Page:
Patrick Jovell: It has been a fascinating journey reading your book and I must say that it’s not only a book about Ravel but rather about the sources and states which are required in order to understand the transcendence of music. I understand “the case of Ravel” does propose many angles of such a process but does it also reflect your own way when approaching other composers’ music as well?
Paul Roberts: The somewhat over-used word today to describe this process is ‘holistic’. I believe this process is crucial, in fact for me it is self evident. I have never been able to accept that art, in whatever form, is something ‘out there’, detached, framed, separated, hence unconnected to our essential selves. We all know that art is an expression, in however complex a way (and often in a very simple way) of our own experience, our view of the world from diverse angles. If this is obviously true of novels, plays and poetry (the written and spoken word being more or less an exact response to the need for ‘something to say’) then I want it to be true of music too. I think we should be able to talk about music in relation to our experience outside music. I recognise, of course, that the correlation between music and the experience to which it is connected is much more difficult to isolate and bring forward for discussion, music being essentially abstract and lacking the concrete meanings of language. It is sometimes easier to talk about music from the 19th and early 20th centuries (so-called Romanticism and Impressionism) but it should be equally possible to talk in this way about Bach, Mozart, Beethoven and even Stockhausen.
So yes, my preparation for performing and teaching any music by any composer begins from a profound respect for the sources of inspiration, whether personal, literary, historical, stylistic. We need to engage with why the music exists at all and not simply treat it as a problem to be solved in a technical sense, to be learnt, performed and discarded.
And one further point is relevant to my own approach: I believe that the performing musician should be very aware of how other art forms operate, how other artists grapple with problems of expression, of form, of communication. If an actor needs to immerse herself in the flavour and manners of a period, in order to ‘act’ with complete veracity, then a musician should too. How can we perform Ravel’s Valses nobles et sentimentales if we don’t understand the risqué nature of a waltz, or Ravel’s stated intention that these waltzes were inspired by early 19th-century Vienna? The ironic tension between Ravelian harmony on the one hand, and the ever-present limitation of the three-four time structure on the other, redolent of Schubert’s waltzes, is the very condition that produces this supremely great work of art. (See my chapter on Valses nobles in my book!)
It is by engaging with other art forms that one can come across such wisdom as the following, from the theatre director Peter Brook: ‘An actor must never forget that a play is greater than himself.’ Pianists should take heed.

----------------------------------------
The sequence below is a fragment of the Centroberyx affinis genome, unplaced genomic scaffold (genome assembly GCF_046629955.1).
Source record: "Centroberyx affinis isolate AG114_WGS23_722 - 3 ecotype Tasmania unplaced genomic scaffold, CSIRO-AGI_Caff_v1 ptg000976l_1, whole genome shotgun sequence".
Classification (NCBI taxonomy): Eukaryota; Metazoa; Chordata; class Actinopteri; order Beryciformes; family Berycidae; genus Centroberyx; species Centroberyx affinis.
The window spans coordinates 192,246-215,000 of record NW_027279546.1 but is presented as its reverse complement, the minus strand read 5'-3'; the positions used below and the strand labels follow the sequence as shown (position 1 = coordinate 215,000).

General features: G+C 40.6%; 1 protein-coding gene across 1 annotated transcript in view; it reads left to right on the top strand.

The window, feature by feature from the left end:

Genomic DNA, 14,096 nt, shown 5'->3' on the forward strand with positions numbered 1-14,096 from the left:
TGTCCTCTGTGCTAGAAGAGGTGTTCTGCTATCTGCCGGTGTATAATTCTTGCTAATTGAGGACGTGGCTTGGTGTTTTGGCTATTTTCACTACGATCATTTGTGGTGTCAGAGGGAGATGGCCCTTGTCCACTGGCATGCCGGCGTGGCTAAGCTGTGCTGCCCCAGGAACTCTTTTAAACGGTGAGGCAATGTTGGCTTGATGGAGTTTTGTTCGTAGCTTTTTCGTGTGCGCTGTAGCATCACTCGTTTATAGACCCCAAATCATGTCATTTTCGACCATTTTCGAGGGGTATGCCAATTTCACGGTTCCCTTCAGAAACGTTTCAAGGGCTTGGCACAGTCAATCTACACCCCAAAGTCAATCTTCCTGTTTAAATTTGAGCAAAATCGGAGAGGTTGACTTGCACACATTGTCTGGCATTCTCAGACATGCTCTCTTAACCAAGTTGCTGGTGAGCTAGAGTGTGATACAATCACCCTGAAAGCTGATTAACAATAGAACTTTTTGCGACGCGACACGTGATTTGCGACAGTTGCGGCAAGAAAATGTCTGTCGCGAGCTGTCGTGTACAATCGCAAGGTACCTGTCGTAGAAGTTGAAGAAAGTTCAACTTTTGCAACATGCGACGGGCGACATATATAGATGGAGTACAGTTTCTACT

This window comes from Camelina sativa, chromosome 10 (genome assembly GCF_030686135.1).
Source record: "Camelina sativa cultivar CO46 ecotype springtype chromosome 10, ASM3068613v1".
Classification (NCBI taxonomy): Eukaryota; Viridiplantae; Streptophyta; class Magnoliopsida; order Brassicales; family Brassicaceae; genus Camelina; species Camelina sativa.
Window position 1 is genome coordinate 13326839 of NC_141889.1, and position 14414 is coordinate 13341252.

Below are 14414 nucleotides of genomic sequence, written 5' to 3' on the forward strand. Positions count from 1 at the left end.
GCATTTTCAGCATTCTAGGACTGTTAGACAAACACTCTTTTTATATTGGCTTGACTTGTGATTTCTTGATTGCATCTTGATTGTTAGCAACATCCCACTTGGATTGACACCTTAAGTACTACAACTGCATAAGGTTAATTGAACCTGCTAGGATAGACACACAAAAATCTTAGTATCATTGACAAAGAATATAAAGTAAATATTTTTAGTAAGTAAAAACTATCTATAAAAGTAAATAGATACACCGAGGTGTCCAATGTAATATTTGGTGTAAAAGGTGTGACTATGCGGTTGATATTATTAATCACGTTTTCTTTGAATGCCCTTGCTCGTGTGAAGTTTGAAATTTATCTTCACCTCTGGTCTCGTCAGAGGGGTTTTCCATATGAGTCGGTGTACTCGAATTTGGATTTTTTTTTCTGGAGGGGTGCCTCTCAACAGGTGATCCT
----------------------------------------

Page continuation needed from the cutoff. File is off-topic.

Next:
PR: I discovered Debussy first, in my teens, and it was many years before I tackled Ravel. Being a slow learner and absorber I needed years before I felt able to say something about Debussy. Once I had got there – and I’m certainly not saying I am finished, the learning process is endless – I suddenly saw Ravel across the other side of the valley, it was almost a relief and a liberation to turn to something so utterly different from Debussy yet intimately connected both artistically and of course historically.
The affinity stemmed from a simple romantic attachment to all things French in my teens, and I have to say it was the music of Debussy, when I first heard it (La fille aux cheveux de lin, and Prélude à l’après-mid d’un faune, then Pelléas at university), that drew me to all things French. It spoke so strongly to me, it chimed in with my own secret desires and ideals, and I simply wanted to find out more and more. So I read about him – a recall a dreadful hagiography entitled Clair de lune which thrilled me at 16 (I still have a copy on my shelf). I listened endlessly, learnt piano pieces, and even at 21 dreamed of writing a book that would engage with all the solo piano music – at that time I called it Music and Painting. It took nearly 30 years to come to full fruition (my Images), and a good thing too.
I was fascinated by Debussy the man, and above all by the way the man was not only shaped by his times, but how he shaped those times himself. This above all developed my interest in the holistic approach to preparation and interpretation. Of course Debussy’s music can be taken as it is – the greatest art will always withstand myriad approaches and myriad interpretations, and I don’t deny that the greatest art is also self-contained – but it would be a foolish performer who didn’t at least pay some attention to Debussy’s own experiences of painting, poetry, oriental music, Japanese art and the music of Wagner and the Russians. It is but a short step to become interested in the life – for example, in Debussy’s highly attractive role as a father, and his relationship with his daughter that led to the composition Children’s Corner.